LB Bell, The Spectrum Center, Hattiesburg, MS
“I’m just glad I reached the goal that I had for camp, which was to rest. Because you’re always having to explain, or make – not necessarily concessions – but you know life is about compromise, so you go through your day to day with a different set of expectations that the general public has for you. And with camp, I just find it to be very liberating to just be yourself without having to explain to somebody every single nuance of what it’s like to be trans, or live in a constant state of, defense almost. There was so much positivity and there was no constant oppression by, just, everything — job, environment, whatever the case may be. Meeting with the other TLI members, they really seemed to have so much passion, energy and drive for the work they do. I was so impressed by all they’re doing it almost made me feel like I’m not doing enough, but I’m just doing what I can right now. I don’t like to talk in public either, so that was an energy drainer. After I left, I still had a little bit of a camp high on the ride home, but once I got back to the grind on Monday morning, it was a bit depressing. I wish camp could last longer, could be every day.”

Suzy Geronimo, FUM (Fuerza y Unión Múltiple), Henderson, NC
“Del campamento fue mi primera vez y me gustó bastante. Encontré muchos compañeros, nuevos amistades, diversión y aprendizaje, que para mi fue muy emotivo, que cada vez que estoy en un evento como esto aprendo bastante. Aparte de divertirme, lo que me impactó mucho fue que conocí muchas personas que tanto adultos como jóvenes, que no tienen mucha orientación amplia de cómo lidiar su persona cuando unos no están definidos, y creo que nuestro trabajo, es acercarnos a estas personas para que se sientan que valen más que ellos creen, para que tengan más seguridad en quien son como personas. De estar con el grupo de TLI, ¿como lo puedo describir? Fue increíble. No nos conocíamos mucho antes, y ahora mucho más por la convivencia. Gracias a ese tipo de evento, nos estamos haciendo más fuerte y nos estamos haciendo más conexiones. Casi puedo jurar que el siguiente año que ellos que fueron este año van a volver.”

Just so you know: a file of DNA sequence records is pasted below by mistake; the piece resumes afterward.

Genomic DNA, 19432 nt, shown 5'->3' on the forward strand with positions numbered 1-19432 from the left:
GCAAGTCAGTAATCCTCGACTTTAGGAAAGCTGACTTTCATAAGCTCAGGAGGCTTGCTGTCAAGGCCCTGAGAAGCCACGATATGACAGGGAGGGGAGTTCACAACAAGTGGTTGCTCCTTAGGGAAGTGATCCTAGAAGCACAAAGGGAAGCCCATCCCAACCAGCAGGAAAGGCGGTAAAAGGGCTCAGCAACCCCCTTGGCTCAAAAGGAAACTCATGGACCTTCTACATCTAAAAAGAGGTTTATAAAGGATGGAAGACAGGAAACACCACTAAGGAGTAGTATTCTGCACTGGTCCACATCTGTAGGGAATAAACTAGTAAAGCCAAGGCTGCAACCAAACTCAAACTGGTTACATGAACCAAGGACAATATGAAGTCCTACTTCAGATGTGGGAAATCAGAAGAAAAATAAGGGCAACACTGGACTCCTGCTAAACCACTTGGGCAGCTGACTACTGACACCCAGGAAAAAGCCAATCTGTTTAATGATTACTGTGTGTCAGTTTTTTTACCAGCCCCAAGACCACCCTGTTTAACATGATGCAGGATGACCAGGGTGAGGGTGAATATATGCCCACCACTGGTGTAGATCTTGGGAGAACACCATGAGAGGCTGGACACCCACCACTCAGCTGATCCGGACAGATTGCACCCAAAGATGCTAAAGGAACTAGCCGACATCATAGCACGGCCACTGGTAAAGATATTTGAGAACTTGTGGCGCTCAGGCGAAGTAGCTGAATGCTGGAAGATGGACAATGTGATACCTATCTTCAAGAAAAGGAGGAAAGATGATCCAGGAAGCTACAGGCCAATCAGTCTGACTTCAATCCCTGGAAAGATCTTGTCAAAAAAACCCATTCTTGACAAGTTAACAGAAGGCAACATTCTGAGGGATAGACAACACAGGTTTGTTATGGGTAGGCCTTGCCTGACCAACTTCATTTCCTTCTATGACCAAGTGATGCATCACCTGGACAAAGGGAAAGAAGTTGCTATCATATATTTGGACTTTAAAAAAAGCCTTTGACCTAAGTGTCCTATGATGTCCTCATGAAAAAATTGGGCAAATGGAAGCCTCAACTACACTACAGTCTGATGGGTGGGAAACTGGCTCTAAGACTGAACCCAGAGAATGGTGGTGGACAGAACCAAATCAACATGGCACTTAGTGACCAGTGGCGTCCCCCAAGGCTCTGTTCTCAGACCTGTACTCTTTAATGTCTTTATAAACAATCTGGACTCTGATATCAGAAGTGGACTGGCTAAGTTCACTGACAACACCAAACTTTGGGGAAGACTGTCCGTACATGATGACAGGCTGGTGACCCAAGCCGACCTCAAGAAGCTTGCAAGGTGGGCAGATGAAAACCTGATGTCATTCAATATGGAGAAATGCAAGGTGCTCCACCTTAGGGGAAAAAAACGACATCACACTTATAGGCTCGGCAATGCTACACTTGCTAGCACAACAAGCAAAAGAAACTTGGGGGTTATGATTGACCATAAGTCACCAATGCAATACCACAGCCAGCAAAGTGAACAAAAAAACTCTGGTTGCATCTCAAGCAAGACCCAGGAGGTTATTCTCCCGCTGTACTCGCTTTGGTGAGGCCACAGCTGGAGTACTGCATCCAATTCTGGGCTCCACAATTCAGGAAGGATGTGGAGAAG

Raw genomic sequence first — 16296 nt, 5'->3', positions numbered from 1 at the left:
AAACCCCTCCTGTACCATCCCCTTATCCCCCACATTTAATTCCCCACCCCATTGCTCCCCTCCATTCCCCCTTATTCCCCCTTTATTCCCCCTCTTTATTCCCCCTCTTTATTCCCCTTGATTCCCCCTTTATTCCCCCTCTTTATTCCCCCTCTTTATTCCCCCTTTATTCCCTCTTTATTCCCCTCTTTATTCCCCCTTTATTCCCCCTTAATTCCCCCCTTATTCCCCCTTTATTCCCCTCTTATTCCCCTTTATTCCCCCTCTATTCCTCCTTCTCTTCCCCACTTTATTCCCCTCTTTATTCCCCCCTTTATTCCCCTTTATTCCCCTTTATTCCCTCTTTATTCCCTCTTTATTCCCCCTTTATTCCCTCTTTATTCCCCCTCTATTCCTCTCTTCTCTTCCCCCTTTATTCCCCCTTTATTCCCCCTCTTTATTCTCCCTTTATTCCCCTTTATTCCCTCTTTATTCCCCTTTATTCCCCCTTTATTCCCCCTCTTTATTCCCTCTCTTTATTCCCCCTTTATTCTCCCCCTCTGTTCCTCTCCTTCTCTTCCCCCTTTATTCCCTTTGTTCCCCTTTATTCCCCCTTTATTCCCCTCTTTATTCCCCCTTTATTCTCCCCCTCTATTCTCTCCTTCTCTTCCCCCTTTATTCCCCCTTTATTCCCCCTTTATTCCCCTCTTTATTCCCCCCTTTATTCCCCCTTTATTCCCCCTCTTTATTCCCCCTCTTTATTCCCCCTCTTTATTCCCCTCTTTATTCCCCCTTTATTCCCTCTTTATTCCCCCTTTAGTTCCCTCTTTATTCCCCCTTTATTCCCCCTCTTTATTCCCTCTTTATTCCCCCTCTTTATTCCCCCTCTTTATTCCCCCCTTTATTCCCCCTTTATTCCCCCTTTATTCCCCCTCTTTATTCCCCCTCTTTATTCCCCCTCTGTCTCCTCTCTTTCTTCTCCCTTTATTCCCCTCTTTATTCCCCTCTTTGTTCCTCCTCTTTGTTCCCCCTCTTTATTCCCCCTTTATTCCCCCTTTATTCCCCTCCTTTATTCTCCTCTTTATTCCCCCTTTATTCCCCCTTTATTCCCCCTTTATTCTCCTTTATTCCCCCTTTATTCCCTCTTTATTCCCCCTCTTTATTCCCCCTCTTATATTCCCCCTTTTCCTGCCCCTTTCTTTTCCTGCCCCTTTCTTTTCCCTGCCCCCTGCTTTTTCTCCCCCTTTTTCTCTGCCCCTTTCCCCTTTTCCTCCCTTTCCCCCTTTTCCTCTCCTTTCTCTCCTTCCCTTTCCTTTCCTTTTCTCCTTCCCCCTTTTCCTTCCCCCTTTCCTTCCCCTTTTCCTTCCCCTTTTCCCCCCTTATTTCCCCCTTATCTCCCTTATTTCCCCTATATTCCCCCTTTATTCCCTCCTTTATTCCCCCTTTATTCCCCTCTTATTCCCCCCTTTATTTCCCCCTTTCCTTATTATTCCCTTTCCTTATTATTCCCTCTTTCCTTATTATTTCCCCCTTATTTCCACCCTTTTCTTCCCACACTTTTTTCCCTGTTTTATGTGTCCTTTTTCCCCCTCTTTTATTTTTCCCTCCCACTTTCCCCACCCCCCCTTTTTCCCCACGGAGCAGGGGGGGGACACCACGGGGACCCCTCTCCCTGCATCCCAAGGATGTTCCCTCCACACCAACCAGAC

It was my first time at the camp, and I loved it. I got to meet so many new people, and made many new friends. It was fun and I learned a lot, which for me was very moving. Everytime I’m at an event like this, I learn so much. Aside from all the fun I had, what impacted me the most was meeting people, both adults and youth, who are struggling to cope with who they are, when some aren’t defined. I think our work is to be there for those individuals so that they can feel more secure in who they are. As far as being with the rest of the TLI group, how can I describe it? It was incredible. We didn’t know each other so well before, but now much moreso after living alongside each other for several days. Thanks to this type of event, we’re becoming stronger, and we’re making more connections. I can almost swear that next year, those that attended this year will be back.”